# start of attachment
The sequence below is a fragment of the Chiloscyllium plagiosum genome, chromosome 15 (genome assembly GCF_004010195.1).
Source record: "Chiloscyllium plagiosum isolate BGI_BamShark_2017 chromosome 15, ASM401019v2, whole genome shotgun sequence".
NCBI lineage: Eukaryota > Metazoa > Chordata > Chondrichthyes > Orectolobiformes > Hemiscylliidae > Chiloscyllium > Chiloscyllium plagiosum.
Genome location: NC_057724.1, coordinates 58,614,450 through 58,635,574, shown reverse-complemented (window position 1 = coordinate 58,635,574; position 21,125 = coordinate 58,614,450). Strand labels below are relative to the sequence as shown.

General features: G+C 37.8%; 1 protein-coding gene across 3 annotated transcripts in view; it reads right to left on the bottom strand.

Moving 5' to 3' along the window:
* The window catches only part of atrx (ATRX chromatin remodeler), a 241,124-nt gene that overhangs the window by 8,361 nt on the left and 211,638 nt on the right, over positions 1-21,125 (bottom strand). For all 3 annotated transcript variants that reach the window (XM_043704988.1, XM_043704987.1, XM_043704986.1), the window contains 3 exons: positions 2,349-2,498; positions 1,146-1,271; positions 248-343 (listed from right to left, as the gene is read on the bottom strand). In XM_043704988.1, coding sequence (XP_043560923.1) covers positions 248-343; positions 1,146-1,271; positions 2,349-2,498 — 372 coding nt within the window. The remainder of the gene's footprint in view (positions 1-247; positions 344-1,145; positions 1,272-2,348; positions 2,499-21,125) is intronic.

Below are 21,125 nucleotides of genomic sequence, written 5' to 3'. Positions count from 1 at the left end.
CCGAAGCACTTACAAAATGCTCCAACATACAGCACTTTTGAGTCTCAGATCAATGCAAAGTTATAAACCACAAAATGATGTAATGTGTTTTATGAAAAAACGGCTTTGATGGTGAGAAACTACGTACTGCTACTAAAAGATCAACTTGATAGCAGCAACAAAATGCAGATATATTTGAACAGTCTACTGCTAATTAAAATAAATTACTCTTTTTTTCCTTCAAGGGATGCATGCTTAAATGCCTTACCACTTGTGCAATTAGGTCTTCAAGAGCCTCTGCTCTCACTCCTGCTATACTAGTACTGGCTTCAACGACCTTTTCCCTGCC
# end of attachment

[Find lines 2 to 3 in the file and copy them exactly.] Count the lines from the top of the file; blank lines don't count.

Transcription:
Source record: "Chiloscyllium plagiosum isolate BGI_BamShark_2017 chromosome 15, ASM401019v2, whole genome shotgun sequence".
NCBI lineage: Eukaryota > Metazoa > Chordata > Chondrichthyes > Orectolobiformes > Hemiscylliidae > Chiloscyllium > Chiloscyllium plagiosum.